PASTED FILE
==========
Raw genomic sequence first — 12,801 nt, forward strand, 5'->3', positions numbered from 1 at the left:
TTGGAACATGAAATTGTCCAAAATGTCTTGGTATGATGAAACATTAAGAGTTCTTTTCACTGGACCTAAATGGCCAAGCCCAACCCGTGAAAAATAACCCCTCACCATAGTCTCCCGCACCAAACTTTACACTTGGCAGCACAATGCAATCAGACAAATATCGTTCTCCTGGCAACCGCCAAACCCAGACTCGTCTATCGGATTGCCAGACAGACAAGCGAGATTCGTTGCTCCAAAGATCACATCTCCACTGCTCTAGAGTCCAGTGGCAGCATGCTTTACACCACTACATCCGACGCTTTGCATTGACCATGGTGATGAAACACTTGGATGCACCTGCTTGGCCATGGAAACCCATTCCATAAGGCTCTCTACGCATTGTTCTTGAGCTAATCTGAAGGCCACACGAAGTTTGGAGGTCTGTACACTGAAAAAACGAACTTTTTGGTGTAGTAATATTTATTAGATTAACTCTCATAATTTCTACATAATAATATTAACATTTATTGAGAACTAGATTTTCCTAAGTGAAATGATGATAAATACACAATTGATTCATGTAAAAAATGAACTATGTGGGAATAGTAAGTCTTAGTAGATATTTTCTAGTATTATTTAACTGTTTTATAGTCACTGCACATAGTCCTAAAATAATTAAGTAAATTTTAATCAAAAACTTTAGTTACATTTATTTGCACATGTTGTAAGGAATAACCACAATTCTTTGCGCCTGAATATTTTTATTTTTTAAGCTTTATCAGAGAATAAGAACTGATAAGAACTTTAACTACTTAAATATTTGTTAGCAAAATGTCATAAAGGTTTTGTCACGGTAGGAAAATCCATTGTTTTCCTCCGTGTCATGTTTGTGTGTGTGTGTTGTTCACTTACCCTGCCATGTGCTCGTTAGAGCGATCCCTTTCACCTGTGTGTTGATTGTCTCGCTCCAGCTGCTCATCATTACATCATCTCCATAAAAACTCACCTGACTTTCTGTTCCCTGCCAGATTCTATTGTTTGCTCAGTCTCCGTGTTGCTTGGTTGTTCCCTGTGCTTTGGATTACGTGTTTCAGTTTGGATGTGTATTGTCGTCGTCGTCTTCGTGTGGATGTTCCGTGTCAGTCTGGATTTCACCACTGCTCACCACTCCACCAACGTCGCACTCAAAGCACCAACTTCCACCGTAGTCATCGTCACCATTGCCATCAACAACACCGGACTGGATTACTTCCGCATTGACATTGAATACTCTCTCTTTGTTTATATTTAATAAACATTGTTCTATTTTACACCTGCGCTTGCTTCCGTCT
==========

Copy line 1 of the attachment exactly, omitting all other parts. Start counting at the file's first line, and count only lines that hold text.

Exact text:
Raw genomic sequence first — 12,801 nt, forward strand, 5'->3', positions numbered from 1 at the left: